Cavelier/ La Salle

By the way, the banner image up above is a fanciful depiction of Cavelier declaring the establishment of Louisiana.

Also: Cavelier had the title “Sieur de la Salle” and is often referred to as “La Salle.”

His page on English-WP tells us this about what later happened to him and his grand colony-building ambitions for Louisiana:

On July 24, 1684, he departed France and returned to America with a large expedition designed to establish a French colony on the Gulf of Mexico, at the mouth of the Mississippi River. They had four ships and 300 colonists. The expedition was plagued by pirates, Natives defending their land, and poor navigation… They founded a settlement, near the bay which they called the Bay of Saint Louis, on Garcitas Creek in the vicinity of present-day Victoria, Texas. La Salle led a group eastward on foot on three occasions to try to locate the mouth of the Mississippi. In the meantime, the flagship La Belle, the only remaining ship, ran aground and sank into the mud, stranding the colony on the Texas coast.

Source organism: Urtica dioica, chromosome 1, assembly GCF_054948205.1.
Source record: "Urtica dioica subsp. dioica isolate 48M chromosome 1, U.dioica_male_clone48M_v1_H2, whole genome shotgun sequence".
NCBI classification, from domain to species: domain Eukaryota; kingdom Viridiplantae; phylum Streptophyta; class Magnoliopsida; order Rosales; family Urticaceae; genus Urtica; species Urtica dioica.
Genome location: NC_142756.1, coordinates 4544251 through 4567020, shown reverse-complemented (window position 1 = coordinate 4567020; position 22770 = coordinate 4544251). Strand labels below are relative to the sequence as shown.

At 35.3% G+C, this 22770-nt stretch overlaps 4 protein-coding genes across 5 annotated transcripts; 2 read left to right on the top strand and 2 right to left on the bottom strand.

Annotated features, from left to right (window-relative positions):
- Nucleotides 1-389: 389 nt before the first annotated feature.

During a final search for the Mississippi River in 1687, La Salle got lost and for “two years he wandered, without maps, in the marshes of the Mississippi delta”.

Some of his men mutinied, near the site of present Navasota, Texas.

On March 19, 1687, La Salle was slain by Pierre Duhaut during an ambush… One source states that Duhaut was a “disenchanted follower”. Duhaut was shot and killed by James Hiems to avenge La Salle. Over the following week, others were killed; confusion followed as to who killed whom.

The colony lasted only until 1688, when Karankawa-speaking Natives killed the 20 remaining adults and took five children as captives. Tonti sent out search missions in 1689 when he learned of the colonizers’ fate, but failed to find survivors.